This hierarchal approach accounts for the need for rapid yet reliable information at the early periods of the emergency situation followed by progressively more detail as the process continues to ensure appropriate allocation of resources during the repair and recovery phase. The approach also accounts for the diverse skill sets and capabilities of persons needed for the assessment process. Finally, it provides guidance for determining appropriate response levels and mobilization based on incoming warnings or information for each emergency event.

Given the immense scope and ranges of damages from the plethora of emergency events possible across the country, the assessment procedure was developed with a simplified taxonomy in order to group common forms of damages so that a systematic process could be implemented that is nearly independent of the hazard type.

A coding and marking procedure was developed for use after the assessment is completed where each structure is physically marked with a placard and digitally marked in a database to improve communication between responders for various organizations. The coding and marking following a PDA stage establishes whether a structure has been INSPECTED or is UNSAFE. Quick-response (QR) codes are also used on these placards to link and communicate important structural or other information to field responders.

Technology is a critical component for recording and communicating these assessment results. It can help improve the process if staff are appropriately trained and prepared to utilize the technology. For example, a geographic information system (GIS) database for the structures that was prepared (and continually updated) prior to the event can be used to help prioritize assessment routes, track progress, and analyze the condition of the highway network in order to provide decision makers with up-to-date information.

Incoming data from video networks, crowdsourcing, and other sources can be quickly collected to help determine the optimal locations to send personnel for rapid inspections. While a human-centered, visual assessment process is recommended for the PDA stage, this process can be guided and enhanced through the use of applications on smart devices that enable information to be systematically recorded and routed back to the central office. In the later stages, performing more detailed assessments can also benefit from more advanced tools and resources.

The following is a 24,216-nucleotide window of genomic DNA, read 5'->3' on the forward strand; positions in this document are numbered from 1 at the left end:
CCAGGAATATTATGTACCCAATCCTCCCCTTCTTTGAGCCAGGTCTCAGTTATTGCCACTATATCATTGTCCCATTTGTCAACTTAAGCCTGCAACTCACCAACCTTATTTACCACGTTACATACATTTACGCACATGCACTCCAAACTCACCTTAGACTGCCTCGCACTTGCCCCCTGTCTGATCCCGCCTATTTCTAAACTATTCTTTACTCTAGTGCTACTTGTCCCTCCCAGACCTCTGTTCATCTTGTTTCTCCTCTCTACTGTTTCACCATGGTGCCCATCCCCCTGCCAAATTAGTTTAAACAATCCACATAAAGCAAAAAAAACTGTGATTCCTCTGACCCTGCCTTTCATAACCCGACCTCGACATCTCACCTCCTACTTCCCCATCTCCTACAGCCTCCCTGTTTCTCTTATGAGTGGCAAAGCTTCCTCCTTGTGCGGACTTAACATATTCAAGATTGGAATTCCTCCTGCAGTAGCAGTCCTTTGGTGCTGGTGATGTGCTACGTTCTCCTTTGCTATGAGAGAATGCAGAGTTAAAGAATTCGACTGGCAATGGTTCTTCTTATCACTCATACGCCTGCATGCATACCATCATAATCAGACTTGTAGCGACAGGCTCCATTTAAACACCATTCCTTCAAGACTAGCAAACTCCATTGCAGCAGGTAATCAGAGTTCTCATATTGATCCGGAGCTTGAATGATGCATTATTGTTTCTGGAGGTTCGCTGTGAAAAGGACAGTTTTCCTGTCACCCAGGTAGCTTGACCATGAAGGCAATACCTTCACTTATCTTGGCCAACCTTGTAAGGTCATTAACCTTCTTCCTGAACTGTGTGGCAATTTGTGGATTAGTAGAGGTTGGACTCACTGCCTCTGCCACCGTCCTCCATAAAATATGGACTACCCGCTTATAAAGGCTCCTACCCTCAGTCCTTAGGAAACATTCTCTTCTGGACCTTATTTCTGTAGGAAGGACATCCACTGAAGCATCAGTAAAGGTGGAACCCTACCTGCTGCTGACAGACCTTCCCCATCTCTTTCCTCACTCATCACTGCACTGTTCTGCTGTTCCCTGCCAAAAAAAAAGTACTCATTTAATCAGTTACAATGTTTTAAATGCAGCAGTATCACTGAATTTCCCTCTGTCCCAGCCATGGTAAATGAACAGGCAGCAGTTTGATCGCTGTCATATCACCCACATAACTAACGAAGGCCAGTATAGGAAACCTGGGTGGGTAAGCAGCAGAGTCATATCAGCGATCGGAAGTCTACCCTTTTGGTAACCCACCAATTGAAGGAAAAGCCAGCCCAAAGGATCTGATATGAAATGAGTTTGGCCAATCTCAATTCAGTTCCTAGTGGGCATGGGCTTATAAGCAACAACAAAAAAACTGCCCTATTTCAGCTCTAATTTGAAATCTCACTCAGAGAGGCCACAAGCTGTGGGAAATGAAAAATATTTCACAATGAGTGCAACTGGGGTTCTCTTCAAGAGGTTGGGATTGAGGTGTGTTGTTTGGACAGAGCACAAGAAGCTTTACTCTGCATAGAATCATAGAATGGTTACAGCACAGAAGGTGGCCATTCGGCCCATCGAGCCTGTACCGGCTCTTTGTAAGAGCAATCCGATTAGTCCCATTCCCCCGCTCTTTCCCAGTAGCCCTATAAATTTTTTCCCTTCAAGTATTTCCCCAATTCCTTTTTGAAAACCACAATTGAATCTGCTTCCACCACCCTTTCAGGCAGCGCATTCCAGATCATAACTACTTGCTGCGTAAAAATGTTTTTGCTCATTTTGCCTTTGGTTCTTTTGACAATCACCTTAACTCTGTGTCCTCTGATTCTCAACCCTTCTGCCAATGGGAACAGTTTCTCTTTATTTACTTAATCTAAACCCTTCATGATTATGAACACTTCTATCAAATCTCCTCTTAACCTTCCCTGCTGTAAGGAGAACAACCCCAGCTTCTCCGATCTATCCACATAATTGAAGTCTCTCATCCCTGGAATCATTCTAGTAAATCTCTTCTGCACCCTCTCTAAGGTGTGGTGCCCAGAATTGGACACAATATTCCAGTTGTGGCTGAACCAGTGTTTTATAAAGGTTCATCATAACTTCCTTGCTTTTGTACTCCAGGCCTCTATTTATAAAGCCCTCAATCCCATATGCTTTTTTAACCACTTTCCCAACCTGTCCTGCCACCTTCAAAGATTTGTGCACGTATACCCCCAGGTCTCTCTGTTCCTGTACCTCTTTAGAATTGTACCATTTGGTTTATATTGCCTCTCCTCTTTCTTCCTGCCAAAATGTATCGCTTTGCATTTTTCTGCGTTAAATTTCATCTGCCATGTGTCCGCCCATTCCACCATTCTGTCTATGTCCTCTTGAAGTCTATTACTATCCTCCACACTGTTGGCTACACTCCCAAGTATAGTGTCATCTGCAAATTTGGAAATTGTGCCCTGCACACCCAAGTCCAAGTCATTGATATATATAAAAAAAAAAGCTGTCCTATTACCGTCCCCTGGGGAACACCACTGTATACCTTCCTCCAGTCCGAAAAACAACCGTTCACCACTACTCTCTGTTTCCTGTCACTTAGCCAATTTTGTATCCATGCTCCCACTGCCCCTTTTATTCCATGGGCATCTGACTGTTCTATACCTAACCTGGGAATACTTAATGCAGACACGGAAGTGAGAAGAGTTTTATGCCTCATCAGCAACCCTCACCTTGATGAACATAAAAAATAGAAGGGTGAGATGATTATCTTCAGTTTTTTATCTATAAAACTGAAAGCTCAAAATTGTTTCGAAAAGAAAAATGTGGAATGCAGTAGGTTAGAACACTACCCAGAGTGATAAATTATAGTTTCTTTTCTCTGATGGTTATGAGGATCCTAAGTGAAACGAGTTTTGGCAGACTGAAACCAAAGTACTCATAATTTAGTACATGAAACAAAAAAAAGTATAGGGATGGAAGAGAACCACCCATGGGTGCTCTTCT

Providing PDA responders (from all responding agencies) with a uniform process will help to support the overall emergency response framework, regardless of the scale of the event. Nonetheless, it is recognized that each agency will have different capabilities, resources, organizational structures, challenges, and priorities. Hence, the assessment process was developed to identify and recommend methodologies that can be practically implemented by today’s state highway agencies, along with the training materials to support these activities.

Figure 2-1. ATC-20 building evaluation flowchart.

Download full version (registration required): Assessing, Coding, and Marking of Highway Structures in Emergency Situations, Volume 1

About the National Highway Cooperative Research Program (NHCRP)
A forum for coordinated and collaborative research, the National Cooperative Highway Research Program (NCHRP) addresses issues integral to the state Departments of Transportation (DOTs) and transportation professionals at all levels of government and the private sector. The NCHRP provides practical, ready-to-implement solutions to pressing problems facing the industry.